Yesterday we posted the sample article from Jane Austen’s Regency World about this, and now it’s hit the media in the UK (thanks to Alert Janeites Kirsten and Tony A. for the links). The Daily Mail and the Guardian both describe the carnage: In the interest of literary experimentation, excerpts from several of Jane Austen’s novels, with some identifying details changed, were submitted to several literary agents and well-known publishers for representation and/or publication. The submissions were summarily rejected, and only one of the respondents admitted to recognizing the provenance of the submission.
We would caution our Gentle Readers to pause before purchasing chaise tickets to the ever-charming village of High Dudgeon. We opined yesterday that if the letter in the sample article is the actual query letter sent, the agents/editors probably never got as far as the plagiarized sample. As readers of the much-missed Miss Snark, Literary Agent know, literary agents and editors are usually overwhelmed with queries. If the query doesn’t have a good hook, in the interest of time and efficiency it is quickly passed to the rejection pile and a politely but firmly-worded rejection note sent, usually containing variations of the phrases mentioned in the articles: not quite right for us, we’re not sure where we would place such a book, our author slate is full at this time, yada yada. Longtime readers of Miss Snark also know (and readers of AustenBlog should know after some recent shenanigans) that nitwits abound and all think they are the next, well, Jane Austen, and agents and editors have to carefully toe the line between rude and encouraging to keep the crazies at arm’s length. If they make them angry, they get nasty e-mails, letters, and personal visits from angry and violent relatives and friends; if they are too encouraging, they get daily e-mails, phone calls, submissions of more bad writing, chain letter forwards, etc. If they did read the sample, they might have recognized the work and just decided to err on the side of caution and/or convenience and send out the standard rejection letter. This was a fun little exercise and makes great copy but we suspect it’s simply some hardworking people doing their jobs with nothing sinister about it.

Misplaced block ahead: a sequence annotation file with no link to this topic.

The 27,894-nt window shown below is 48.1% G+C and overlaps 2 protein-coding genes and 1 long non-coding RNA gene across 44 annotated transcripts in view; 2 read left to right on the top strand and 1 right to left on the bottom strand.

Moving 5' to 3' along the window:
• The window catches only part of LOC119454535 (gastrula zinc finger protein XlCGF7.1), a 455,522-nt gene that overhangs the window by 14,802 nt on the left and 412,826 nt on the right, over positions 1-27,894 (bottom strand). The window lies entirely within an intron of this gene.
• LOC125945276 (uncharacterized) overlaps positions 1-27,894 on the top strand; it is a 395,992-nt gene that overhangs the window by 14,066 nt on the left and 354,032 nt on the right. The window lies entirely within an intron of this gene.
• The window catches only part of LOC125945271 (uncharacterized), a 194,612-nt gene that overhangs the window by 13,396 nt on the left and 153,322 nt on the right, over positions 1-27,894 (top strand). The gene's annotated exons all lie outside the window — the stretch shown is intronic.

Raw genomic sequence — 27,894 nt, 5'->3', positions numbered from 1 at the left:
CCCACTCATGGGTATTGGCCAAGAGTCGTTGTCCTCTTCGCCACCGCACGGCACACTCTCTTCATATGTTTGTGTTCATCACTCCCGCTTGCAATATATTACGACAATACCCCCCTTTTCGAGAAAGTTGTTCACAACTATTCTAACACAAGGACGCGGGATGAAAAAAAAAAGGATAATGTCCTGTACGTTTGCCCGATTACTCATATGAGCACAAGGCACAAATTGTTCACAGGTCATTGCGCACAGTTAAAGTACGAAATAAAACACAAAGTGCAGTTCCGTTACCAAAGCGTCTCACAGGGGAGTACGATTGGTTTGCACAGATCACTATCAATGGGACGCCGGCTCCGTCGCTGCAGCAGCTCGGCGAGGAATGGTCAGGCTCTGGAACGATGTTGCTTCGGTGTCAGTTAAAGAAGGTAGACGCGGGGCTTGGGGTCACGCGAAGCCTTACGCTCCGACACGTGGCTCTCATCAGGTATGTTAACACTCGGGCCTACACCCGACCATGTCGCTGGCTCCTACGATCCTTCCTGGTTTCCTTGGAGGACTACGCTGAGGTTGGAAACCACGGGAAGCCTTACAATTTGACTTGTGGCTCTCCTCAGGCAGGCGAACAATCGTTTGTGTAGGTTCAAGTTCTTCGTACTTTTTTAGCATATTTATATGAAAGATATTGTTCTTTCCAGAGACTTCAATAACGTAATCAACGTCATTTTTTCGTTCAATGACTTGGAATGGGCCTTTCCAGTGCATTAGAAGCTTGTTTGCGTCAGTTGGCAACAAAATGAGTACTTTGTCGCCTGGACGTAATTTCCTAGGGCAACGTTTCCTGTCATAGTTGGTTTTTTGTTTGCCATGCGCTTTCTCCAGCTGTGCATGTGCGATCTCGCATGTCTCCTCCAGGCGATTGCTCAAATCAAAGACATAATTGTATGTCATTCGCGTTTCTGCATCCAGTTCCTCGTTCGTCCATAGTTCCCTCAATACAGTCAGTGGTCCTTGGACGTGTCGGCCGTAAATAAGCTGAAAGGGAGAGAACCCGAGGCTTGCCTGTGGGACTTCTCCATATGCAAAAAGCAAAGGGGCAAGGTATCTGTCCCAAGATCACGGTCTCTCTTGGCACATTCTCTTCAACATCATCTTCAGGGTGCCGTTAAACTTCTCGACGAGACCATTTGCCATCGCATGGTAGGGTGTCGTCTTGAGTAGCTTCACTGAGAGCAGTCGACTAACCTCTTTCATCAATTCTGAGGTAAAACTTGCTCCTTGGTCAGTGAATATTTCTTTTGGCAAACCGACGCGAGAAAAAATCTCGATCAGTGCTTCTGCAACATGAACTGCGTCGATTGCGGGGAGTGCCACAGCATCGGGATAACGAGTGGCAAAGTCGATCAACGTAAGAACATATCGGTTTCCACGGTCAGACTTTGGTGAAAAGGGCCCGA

That’s not to say that the workings of the publishing industry are not mysterious at best and positively Byzantine at worst. It’s probable that some of the agents and editors did read the sample and did not recognize Jane Austen’s work, and that is a real shame. But we submit that before we bewail the state of an industry that would not publish Jane Austen today, consider that without Jane Austen’s publications 200 years ago, the type of books considered “marketable” might be very different today. Jane Austen’s books were influenced by 18th century authors such as Fanny Burney and Samuel Richardson, and she in turn influenced the next generation of authors such as Henry James and George Eliot, who in turn influenced the next generation of authors in a continuing evolution to the current day. Today’s literature and literary style are different from what they were 200 years ago, and that’s perfectly natural. That does not lessen the value of the older works, and it certainly is not a conspiracy.